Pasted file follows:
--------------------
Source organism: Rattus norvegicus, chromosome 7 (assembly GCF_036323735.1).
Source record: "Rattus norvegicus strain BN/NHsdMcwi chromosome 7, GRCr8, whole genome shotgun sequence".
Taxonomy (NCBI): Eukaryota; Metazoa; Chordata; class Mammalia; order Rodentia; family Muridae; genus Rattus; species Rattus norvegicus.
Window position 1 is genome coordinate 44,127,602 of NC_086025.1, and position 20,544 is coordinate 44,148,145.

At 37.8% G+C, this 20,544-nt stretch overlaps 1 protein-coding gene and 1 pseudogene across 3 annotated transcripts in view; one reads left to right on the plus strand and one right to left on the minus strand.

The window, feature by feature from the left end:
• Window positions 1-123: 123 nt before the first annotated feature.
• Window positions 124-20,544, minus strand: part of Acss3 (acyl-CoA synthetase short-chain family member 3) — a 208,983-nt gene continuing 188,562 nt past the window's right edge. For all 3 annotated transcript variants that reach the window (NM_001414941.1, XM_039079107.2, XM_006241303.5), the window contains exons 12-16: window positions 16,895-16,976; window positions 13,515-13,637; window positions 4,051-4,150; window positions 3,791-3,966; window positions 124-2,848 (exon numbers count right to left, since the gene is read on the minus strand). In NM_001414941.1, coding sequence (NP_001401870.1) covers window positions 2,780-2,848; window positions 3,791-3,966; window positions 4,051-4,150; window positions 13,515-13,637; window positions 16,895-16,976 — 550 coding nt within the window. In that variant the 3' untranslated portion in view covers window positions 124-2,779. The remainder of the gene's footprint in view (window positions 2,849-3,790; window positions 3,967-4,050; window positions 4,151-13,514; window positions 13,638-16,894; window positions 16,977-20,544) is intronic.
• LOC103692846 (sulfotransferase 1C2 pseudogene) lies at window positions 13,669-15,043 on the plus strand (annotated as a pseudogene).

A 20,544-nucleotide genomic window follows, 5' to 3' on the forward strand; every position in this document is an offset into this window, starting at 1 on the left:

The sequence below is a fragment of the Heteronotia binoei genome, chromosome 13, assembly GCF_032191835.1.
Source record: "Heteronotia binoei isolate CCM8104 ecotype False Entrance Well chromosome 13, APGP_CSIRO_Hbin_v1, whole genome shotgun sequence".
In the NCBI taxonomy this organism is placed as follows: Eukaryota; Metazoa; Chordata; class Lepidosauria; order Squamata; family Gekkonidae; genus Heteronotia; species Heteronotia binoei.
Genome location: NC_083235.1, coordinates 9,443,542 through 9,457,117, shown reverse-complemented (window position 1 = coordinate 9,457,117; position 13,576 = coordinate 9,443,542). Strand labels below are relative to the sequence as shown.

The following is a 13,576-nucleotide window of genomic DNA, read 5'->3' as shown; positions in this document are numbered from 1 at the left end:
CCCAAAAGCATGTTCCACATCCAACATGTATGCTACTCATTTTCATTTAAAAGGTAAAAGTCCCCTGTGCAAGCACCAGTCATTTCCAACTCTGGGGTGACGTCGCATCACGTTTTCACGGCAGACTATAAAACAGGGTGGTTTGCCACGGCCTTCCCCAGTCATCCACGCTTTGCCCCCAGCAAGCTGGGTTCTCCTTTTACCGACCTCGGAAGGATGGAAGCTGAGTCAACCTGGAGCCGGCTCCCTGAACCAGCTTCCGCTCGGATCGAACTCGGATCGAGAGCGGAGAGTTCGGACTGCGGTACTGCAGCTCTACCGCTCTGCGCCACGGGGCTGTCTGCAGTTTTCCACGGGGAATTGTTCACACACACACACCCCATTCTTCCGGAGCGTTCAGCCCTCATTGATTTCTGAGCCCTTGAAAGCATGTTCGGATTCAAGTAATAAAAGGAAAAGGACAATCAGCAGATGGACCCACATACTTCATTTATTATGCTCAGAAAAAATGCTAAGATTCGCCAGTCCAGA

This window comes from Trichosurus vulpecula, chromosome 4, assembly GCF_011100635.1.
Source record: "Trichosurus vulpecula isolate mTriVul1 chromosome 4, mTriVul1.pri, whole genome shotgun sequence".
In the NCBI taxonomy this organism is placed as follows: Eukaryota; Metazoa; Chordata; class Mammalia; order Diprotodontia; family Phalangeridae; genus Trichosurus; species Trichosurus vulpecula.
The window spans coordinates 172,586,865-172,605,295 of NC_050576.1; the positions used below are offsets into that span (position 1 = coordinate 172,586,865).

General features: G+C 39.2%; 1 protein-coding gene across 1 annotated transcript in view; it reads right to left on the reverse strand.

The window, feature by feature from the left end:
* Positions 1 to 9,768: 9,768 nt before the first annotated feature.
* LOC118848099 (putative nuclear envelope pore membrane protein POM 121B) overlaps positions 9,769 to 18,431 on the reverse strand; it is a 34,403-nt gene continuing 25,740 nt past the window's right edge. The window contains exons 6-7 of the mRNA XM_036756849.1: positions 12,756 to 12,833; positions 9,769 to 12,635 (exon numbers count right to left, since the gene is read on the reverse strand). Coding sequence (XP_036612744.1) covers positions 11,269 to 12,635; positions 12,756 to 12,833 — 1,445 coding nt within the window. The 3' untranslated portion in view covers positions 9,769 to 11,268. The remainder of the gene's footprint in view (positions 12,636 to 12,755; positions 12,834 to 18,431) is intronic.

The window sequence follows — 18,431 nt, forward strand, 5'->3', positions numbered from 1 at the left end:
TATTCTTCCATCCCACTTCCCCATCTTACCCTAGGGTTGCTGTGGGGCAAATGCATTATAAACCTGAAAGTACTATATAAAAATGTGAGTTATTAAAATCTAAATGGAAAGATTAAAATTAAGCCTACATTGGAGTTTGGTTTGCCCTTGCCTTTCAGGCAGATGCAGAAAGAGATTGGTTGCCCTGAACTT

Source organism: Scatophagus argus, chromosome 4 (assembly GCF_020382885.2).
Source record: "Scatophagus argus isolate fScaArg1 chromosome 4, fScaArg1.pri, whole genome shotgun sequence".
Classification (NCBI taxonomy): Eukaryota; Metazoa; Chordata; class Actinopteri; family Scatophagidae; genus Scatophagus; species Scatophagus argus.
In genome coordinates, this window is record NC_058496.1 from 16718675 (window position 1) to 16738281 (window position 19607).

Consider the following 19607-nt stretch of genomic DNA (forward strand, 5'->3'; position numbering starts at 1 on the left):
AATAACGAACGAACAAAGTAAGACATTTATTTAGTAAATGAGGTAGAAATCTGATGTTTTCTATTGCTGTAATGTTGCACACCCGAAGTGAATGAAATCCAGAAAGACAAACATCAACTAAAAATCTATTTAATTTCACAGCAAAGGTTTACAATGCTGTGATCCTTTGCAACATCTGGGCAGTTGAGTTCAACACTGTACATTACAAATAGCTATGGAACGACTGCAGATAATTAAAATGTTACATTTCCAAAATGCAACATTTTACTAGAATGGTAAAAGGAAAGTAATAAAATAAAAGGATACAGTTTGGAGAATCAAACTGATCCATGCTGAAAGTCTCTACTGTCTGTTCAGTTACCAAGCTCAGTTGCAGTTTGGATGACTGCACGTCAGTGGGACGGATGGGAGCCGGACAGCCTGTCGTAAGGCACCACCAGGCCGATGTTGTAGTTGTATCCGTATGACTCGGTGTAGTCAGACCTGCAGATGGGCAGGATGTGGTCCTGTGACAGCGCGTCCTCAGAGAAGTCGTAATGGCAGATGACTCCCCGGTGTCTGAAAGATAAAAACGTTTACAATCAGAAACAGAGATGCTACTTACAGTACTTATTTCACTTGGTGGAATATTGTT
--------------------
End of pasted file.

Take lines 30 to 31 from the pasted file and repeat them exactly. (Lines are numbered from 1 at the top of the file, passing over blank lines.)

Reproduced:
In genome coordinates, this window is record NC_058496.1 from 16718675 (window position 1) to 16738281 (window position 19607).

Consider the following 19607-nt stretch of genomic DNA (forward strand, 5'->3'; position numbering starts at 1 on the left):